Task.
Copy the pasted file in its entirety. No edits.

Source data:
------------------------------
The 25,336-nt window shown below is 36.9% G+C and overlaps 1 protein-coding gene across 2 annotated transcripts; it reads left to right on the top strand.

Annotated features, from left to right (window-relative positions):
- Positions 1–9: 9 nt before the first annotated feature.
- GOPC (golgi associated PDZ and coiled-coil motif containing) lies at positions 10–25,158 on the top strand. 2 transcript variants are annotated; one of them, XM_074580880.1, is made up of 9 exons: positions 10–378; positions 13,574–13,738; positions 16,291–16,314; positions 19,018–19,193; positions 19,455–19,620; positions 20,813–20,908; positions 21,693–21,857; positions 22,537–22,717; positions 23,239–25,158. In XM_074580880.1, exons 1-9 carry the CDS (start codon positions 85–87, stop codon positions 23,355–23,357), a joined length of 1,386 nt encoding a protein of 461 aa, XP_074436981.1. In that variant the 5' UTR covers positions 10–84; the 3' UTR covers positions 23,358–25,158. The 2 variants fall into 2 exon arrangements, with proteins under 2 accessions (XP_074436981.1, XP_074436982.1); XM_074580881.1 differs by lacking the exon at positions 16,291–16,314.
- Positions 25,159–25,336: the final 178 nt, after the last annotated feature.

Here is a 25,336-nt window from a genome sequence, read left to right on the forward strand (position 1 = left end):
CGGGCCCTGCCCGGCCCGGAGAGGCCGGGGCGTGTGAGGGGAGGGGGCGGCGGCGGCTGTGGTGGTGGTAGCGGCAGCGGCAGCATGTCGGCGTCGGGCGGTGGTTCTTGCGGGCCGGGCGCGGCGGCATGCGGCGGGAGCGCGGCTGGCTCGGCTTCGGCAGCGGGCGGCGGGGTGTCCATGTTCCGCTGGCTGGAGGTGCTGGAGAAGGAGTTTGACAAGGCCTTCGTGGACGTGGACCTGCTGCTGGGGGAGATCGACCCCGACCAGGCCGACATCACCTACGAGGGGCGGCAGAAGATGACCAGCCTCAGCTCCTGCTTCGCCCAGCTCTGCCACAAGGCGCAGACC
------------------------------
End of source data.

The 25,336-nt window shown below is 36.9% G+C and overlaps 1 protein-coding gene across 2 annotated transcripts; it reads left to right on the top strand.

Annotated features, from left to right (window-relative positions):
- Positions 1–9: 9 nt before the first annotated feature.
- GOPC (golgi associated PDZ and coiled-coil motif containing) lies at positions 10–25,158 on the top strand. 2 transcript variants are annotated; one of them, XM_074580880.1, is made up of 9 exons: positions 10–378; positions 13,574–13,738; positions 16,291–16,314; positions 19,018–19,193; positions 19,455–19,620; positions 20,813–20,908; positions 21,693–21,857; positions 22,537–22,717; positions 23,239–25,158. In XM_074580880.1, exons 1-9 carry the CDS (start codon positions 85–87, stop codon positions 23,355–23,357), a joined length of 1,386 nt encoding a protein of 461 aa, XP_074436981.1. In that variant the 5' UTR covers positions 10–84; the 3' UTR covers positions 23,358–25,158. The 2 variants fall into 2 exon arrangements, with proteins under 2 accessions (XP_074436981.1, XP_074436982.1); XM_074580881.1 differs by lacking the exon at positions 16,291–16,314.
- Positions 25,159–25,336: the final 178 nt, after the last annotated feature.

Here is a 25,336-nt window from a genome sequence, read left to right on the forward strand (position 1 = left end):
CGGGCCCTGCCCGGCCCGGAGAGGCCGGGGCGTGTGAGGGGAGGGGGCGGCGGCGGCTGTGGTGGTGGTAGCGGCAGCGGCAGCATGTCGGCGTCGGGCGGTGGTTCTTGCGGGCCGGGCGCGGCGGCATGCGGCGGGAGCGCGGCTGGCTCGGCTTCGGCAGCGGGCGGCGGGGTGTCCATGTTCCGCTGGCTGGAGGTGCTGGAGAAGGAGTTTGACAAGGCCTTCGTGGACGTGGACCTGCTGCTGGGGGAGATCGACCCCGACCAGGCCGACATCACCTACGAGGGGCGGCAGAAGATGACCAGCCTCAGCTCCTGCTTCGCCCAGCTCTGCCACAAGGCGCAGACC